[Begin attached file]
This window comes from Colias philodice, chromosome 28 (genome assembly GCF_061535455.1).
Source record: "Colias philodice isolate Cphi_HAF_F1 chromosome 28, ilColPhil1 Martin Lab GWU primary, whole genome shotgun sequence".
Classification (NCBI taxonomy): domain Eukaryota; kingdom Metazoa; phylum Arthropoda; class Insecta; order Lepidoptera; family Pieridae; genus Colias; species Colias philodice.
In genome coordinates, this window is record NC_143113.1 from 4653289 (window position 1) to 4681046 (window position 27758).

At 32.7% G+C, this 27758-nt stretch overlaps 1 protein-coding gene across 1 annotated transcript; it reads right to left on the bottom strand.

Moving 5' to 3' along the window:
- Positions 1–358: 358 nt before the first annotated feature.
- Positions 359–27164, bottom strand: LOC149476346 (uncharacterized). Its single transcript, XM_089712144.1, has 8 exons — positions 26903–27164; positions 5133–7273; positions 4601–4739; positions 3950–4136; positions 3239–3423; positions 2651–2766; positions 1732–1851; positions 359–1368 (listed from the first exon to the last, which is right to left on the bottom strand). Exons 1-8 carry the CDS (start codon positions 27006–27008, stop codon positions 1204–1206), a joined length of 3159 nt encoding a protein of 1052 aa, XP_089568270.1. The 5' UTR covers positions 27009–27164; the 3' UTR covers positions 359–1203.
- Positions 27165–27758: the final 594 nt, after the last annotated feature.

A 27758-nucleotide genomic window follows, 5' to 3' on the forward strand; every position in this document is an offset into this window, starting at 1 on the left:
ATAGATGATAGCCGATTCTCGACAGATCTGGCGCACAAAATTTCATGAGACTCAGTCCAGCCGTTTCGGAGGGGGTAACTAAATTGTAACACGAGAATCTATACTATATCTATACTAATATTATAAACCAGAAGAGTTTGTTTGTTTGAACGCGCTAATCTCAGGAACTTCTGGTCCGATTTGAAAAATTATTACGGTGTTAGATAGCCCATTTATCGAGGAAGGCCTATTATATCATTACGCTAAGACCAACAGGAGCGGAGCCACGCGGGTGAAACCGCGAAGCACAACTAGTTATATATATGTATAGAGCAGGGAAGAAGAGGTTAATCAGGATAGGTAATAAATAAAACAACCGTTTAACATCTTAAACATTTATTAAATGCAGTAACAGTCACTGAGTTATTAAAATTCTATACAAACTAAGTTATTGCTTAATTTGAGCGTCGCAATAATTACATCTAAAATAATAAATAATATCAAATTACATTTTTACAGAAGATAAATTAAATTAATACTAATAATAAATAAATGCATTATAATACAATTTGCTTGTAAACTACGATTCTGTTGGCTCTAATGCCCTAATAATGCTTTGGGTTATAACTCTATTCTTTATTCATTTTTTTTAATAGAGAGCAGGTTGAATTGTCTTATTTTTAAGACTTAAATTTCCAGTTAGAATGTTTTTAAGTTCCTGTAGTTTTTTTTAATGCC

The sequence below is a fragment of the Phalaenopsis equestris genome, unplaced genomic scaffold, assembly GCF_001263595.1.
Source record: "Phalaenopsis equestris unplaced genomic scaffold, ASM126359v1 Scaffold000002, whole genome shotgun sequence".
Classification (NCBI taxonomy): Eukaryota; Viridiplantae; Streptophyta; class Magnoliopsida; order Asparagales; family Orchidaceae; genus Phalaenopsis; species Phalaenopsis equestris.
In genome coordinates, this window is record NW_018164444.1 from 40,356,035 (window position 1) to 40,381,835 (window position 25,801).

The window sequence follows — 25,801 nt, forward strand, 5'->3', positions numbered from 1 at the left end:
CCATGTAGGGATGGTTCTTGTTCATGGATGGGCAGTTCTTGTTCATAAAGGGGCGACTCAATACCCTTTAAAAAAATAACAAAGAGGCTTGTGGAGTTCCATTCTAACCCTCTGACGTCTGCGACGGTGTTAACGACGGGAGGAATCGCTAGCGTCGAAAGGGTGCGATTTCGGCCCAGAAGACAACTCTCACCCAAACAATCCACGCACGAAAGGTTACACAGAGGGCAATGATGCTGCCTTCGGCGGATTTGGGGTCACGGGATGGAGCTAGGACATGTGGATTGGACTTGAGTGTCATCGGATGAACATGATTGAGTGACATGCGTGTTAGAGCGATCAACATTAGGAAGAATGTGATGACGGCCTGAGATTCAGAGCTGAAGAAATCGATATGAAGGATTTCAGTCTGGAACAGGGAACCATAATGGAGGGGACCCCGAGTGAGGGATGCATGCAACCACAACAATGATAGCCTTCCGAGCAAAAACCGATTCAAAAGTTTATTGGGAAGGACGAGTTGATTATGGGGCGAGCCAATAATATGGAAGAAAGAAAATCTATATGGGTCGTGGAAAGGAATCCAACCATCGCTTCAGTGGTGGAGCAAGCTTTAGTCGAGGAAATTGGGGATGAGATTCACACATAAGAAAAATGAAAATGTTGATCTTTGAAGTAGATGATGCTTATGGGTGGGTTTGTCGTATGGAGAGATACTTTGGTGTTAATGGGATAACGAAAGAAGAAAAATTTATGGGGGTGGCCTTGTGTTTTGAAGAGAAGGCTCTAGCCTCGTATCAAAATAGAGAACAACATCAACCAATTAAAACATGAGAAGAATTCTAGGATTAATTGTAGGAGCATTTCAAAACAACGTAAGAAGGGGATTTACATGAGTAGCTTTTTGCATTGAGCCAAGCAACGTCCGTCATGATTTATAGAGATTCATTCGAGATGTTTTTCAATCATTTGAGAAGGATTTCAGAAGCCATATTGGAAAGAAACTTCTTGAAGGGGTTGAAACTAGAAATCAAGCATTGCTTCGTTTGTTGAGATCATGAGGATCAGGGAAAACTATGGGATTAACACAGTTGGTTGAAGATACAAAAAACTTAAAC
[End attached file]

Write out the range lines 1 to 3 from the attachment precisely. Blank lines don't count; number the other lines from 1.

This window comes from Colias philodice, chromosome 28 (genome assembly GCF_061535455.1).
Source record: "Colias philodice isolate Cphi_HAF_F1 chromosome 28, ilColPhil1 Martin Lab GWU primary, whole genome shotgun sequence".
Classification (NCBI taxonomy): domain Eukaryota; kingdom Metazoa; phylum Arthropoda; class Insecta; order Lepidoptera; family Pieridae; genus Colias; species Colias philodice.